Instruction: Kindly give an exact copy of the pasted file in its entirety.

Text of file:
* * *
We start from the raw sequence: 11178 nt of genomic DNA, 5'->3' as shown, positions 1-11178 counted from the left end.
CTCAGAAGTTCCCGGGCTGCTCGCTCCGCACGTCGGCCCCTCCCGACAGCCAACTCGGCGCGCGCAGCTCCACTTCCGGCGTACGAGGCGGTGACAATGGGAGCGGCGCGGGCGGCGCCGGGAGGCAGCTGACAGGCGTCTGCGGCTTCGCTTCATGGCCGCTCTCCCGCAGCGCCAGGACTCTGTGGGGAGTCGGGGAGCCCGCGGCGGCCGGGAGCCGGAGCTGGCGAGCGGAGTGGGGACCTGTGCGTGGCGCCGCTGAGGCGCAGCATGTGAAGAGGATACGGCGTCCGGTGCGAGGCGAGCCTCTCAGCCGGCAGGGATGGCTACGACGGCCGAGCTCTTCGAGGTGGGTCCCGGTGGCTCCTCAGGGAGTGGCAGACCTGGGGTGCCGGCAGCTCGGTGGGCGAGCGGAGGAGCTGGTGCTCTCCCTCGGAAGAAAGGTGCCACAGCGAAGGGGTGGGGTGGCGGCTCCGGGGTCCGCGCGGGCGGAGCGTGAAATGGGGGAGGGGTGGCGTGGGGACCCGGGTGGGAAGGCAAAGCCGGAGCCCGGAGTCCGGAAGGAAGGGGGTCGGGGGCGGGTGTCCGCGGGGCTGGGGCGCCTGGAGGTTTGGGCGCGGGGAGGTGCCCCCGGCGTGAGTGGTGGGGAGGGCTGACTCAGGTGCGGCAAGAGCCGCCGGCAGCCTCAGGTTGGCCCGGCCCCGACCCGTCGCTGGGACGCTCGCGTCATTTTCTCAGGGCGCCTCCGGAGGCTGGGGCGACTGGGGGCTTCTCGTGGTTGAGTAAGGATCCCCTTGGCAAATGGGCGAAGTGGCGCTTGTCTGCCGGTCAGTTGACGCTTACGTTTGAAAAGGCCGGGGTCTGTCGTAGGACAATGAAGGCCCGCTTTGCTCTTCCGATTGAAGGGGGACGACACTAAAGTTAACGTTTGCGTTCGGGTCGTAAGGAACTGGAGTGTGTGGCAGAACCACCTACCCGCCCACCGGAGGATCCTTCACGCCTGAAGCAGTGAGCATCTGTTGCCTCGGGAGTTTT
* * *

We start from the raw sequence: 11178 nt of genomic DNA, 5'->3' as shown, positions 1-11178 counted from the left end.
CTCAGAAGTTCCCGGGCTGCTCGCTCCGCACGTCGGCCCCTCCCGACAGCCAACTCGGCGCGCGCAGCTCCACTTCCGGCGTACGAGGCGGTGACAATGGGAGCGGCGCGGGCGGCGCCGGGAGGCAGCTGACAGGCGTCTGCGGCTTCGCTTCATGGCCGCTCTCCCGCAGCGCCAGGACTCTGTGGGGAGTCGGGGAGCCCGCGGCGGCCGGGAGCCGGAGCTGGCGAGCGGAGTGGGGACCTGTGCGTGGCGCCGCTGAGGCGCAGCATGTGAAGAGGATACGGCGTCCGGTGCGAGGCGAGCCTCTCAGCCGGCAGGGATGGCTACGACGGCCGAGCTCTTCGAGGTGGGTCCCGGTGGCTCCTCAGGGAGTGGCAGACCTGGGGTGCCGGCAGCTCGGTGGGCGAGCGGAGGAGCTGGTGCTCTCCCTCGGAAGAAAGGTGCCACAGCGAAGGGGTGGGGTGGCGGCTCCGGGGTCCGCGCGGGCGGAGCGTGAAATGGGGGAGGGGTGGCGTGGGGACCCGGGTGGGAAGGCAAAGCCGGAGCCCGGAGTCCGGAAGGAAGGGGGTCGGGGGCGGGTGTCCGCGGGGCTGGGGCGCCTGGAGGTTTGGGCGCGGGGAGGTGCCCCCGGCGTGAGTGGTGGGGAGGGCTGACTCAGGTGCGGCAAGAGCCGCCGGCAGCCTCAGGTTGGCCCGGCCCCGACCCGTCGCTGGGACGCTCGCGTCATTTTCTCAGGGCGCCTCCGGAGGCTGGGGCGACTGGGGGCTTCTCGTGGTTGAGTAAGGATCCCCTTGGCAAATGGGCGAAGTGGCGCTTGTCTGCCGGTCAGTTGACGCTTACGTTTGAAAAGGCCGGGGTCTGTCGTAGGACAATGAAGGCCCGCTTTGCTCTTCCGATTGAAGGGGGACGACACTAAAGTTAACGTTTGCGTTCGGGTCGTAAGGAACTGGAGTGTGTGGCAGAACCACCTACCCGCCCACCGGAGGATCCTTCACGCCTGAAGCAGTGAGCATCTGTTGCCTCGGGAGTTTT